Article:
Stage hand Frank Wauchope, who had worked on "A Chorus Line" for the show's first five years, had taken the night off from his job as a security man for Peter Schaffer's new play "Lettuce and Lovage" around the corner to see the final performance. "As stage hands, we can really understand the stories the dancers tell in the show," said Wauchope, "because it's often just as hard for us to get work as it is for those dancers."
For some in the audience who had seen the show many times, Saturday night's performance had a new intensity. "You could tell it was different tonight," said 17-year-old Stephanie Friedman, from Easton, Pa., who was seeing "A Chorus Line" for the third time. "That made it great for us, because it was special for the actors and actresses as well."
That special feeling also struck the many alumni of the show, who packed into a party at Mama Leone's restaurant a few doors away after the performance. "I thought everybody was on their toes 3,000% more than on another night where they wouldn't have that kind of tension associated with a closing night or with an audience of such big wigs," said 35-year-old Justin Ross, who played the role of dancer Greg Gardner for two years in the 1970s.
"I'm sure the performers were all very, very nervous," said Ross, now a director and producer, "and whenever performers in 'A Chorus Line' can have something to work their nerves, it adds to the performance, because the difficult thing about doing a show like this night after night is that, technically, it's supposed to be happening for the first time. Of course, when you do a show every night, it's easy to relax into the reality that you've done it hundreds of times. But it was thrilling, and I was thrilled to have been part of the show. It made me very proud. It brought back a lot of memories."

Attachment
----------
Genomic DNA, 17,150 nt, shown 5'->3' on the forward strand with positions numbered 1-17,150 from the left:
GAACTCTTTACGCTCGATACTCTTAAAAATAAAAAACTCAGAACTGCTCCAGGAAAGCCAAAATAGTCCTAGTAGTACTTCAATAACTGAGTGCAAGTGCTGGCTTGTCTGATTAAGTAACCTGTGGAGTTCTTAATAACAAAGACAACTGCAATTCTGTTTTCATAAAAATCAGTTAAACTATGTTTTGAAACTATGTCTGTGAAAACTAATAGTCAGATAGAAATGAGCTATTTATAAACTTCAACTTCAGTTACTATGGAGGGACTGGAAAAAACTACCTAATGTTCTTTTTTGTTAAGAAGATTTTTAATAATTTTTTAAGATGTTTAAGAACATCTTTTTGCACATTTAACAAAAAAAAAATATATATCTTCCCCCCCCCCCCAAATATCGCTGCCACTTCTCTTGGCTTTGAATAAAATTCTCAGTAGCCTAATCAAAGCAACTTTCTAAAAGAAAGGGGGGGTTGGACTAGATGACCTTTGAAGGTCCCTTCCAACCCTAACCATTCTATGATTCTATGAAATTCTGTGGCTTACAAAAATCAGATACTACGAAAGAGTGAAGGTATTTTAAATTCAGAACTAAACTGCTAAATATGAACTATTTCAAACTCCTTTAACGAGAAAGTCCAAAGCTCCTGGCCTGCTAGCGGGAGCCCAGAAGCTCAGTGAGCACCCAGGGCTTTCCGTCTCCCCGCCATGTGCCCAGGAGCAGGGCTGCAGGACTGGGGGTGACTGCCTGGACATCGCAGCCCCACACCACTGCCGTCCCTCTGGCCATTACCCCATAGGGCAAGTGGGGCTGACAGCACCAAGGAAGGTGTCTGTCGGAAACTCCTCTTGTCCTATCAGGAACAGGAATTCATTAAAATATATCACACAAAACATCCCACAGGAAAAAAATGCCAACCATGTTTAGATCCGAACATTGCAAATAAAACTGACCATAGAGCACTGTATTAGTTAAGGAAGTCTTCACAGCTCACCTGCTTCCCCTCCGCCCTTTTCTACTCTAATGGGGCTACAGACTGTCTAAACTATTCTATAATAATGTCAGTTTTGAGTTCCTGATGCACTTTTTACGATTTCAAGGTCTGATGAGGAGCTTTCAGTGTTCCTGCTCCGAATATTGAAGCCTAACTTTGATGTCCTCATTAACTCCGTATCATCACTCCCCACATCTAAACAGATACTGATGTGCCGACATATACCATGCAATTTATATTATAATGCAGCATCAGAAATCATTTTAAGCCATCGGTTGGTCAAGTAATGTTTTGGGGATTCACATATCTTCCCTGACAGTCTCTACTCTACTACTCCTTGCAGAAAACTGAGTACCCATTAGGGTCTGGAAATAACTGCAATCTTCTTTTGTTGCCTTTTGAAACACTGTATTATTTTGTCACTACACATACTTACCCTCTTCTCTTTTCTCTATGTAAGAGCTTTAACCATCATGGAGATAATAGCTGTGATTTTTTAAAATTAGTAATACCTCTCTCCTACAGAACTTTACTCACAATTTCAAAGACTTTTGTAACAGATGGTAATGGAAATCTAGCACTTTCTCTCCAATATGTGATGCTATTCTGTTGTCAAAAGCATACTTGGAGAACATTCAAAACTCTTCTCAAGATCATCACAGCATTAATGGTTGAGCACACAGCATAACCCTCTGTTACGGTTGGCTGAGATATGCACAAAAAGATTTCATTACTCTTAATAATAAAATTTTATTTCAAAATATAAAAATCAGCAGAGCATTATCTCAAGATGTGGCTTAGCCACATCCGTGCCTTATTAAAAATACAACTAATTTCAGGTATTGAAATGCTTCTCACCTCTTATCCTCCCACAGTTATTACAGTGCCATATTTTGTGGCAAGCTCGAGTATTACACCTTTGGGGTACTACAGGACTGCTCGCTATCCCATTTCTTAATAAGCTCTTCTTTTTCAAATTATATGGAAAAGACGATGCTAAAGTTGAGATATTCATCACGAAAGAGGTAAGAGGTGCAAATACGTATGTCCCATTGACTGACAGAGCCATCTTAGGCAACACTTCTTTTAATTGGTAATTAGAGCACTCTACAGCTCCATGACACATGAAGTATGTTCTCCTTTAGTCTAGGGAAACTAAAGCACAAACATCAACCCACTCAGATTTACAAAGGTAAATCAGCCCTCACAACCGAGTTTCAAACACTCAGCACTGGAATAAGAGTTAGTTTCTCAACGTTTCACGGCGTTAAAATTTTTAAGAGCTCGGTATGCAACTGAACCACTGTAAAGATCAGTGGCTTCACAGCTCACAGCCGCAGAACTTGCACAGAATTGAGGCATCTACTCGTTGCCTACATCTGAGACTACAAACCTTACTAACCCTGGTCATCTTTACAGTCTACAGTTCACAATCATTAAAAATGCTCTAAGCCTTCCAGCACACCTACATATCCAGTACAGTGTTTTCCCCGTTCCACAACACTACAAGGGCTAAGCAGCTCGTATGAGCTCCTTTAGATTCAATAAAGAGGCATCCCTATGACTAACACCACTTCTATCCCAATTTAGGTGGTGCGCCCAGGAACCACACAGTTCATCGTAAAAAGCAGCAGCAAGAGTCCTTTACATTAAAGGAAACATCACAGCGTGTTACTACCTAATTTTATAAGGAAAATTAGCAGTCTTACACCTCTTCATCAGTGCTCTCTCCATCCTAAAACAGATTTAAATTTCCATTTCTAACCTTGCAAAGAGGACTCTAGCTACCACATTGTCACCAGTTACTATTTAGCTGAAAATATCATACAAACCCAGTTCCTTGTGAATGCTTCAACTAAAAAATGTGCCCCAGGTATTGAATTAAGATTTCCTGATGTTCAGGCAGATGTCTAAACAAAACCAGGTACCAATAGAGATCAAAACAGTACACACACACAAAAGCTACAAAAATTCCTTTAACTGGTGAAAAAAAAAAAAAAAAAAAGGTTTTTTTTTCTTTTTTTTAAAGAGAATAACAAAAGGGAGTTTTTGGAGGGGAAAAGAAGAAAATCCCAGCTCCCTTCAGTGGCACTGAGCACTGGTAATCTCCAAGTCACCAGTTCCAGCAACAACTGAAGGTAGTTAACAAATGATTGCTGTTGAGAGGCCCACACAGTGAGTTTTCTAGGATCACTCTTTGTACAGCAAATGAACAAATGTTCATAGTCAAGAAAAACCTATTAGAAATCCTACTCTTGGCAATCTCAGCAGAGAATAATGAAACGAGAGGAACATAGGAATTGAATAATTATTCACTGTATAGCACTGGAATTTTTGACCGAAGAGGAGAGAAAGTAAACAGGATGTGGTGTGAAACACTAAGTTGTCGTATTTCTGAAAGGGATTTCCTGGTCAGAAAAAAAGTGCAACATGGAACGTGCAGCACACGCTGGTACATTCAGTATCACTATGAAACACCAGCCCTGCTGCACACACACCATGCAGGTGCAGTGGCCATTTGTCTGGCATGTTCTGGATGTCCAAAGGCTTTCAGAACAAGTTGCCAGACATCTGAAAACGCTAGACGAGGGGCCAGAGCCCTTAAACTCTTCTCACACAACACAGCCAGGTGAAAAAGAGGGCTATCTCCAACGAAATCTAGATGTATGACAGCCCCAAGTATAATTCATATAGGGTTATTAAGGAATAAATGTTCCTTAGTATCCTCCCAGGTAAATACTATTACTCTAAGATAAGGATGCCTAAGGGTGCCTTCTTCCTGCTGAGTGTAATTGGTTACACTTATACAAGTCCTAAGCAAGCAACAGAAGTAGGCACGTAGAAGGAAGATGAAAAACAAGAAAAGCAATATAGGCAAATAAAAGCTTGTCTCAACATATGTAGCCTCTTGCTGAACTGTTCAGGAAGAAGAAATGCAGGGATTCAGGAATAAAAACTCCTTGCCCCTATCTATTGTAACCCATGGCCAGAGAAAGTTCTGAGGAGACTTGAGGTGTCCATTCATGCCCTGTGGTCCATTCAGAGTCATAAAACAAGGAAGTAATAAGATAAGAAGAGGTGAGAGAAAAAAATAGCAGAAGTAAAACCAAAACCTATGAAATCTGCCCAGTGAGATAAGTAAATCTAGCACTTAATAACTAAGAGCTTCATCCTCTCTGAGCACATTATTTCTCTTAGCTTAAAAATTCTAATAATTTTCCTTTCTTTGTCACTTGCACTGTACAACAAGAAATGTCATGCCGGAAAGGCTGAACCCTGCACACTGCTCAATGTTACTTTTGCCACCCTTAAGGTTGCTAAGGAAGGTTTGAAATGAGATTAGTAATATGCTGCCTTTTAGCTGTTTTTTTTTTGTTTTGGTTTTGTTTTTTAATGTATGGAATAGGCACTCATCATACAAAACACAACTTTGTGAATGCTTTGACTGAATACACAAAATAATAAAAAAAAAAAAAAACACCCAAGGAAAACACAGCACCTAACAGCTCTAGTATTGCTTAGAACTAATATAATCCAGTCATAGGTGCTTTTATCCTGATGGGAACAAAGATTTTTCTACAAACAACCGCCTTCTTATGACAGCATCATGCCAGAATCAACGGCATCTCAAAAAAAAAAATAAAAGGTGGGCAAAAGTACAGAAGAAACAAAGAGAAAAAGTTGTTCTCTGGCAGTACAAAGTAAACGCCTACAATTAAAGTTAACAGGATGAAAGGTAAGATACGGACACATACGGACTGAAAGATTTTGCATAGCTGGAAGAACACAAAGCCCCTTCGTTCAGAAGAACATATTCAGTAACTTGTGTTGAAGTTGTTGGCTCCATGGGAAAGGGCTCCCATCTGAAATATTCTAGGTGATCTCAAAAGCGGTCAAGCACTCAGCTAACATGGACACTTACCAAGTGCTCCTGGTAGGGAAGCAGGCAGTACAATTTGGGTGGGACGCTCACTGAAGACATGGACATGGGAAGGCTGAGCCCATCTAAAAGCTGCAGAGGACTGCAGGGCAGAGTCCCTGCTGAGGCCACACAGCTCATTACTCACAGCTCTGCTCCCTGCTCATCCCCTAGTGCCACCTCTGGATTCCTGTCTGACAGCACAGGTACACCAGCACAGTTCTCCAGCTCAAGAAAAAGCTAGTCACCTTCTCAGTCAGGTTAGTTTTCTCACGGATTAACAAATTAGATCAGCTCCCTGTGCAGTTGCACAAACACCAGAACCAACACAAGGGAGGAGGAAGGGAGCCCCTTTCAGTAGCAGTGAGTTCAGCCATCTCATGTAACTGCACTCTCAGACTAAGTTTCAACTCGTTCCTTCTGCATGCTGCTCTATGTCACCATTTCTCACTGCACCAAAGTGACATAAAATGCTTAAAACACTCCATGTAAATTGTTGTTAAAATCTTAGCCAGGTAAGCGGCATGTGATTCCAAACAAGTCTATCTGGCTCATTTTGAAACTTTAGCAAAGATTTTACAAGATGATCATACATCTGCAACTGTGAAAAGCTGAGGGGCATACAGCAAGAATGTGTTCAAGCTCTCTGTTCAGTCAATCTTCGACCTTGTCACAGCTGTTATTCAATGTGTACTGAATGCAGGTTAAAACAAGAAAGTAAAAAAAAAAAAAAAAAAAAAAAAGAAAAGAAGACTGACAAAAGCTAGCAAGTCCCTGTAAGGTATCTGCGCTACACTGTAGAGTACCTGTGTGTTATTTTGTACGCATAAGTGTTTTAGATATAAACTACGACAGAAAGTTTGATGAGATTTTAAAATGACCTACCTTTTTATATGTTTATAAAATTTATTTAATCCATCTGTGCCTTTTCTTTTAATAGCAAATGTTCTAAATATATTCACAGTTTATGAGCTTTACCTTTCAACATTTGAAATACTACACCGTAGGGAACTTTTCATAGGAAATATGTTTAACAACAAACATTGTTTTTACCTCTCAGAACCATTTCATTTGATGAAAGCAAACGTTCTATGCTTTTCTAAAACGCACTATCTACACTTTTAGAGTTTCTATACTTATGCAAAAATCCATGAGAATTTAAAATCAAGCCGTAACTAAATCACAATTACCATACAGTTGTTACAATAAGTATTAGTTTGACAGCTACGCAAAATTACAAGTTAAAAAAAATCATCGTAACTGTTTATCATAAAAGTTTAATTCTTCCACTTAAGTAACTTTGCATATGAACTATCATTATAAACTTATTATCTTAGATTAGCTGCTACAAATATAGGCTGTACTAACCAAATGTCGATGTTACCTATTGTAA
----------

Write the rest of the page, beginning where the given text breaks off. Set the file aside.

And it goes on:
Ross admitted that he had second thoughts about coming to the final performance. "My feelings were bittersweet," he reflected. " 'A Chorus Line' was the kind of show that you thought was going to run forever. The fact that it is closing is sad, but it also completes a circle. It's time for a new 'Chorus Line.' It's time for a show that will alter people's lives in another way."
Standing beside Ross was John Breglio, an entertainment lawyer who left his firm in 1974 to help Michael Bennett put "A Chorus Line" together. "The show was all Michael," said Breglio, who echoed the feelings of many original cast members at the party, for whom the closing of the show was another occasion to mourn Bennett's death three years ago. Breglio looked behind the bar at a life-size statue on which the number 6,137 had been placed. "I'm going to play that number in the lottery," he said. "That's the only way we're ever going to have the same kind of success that we're putting to rest tonight."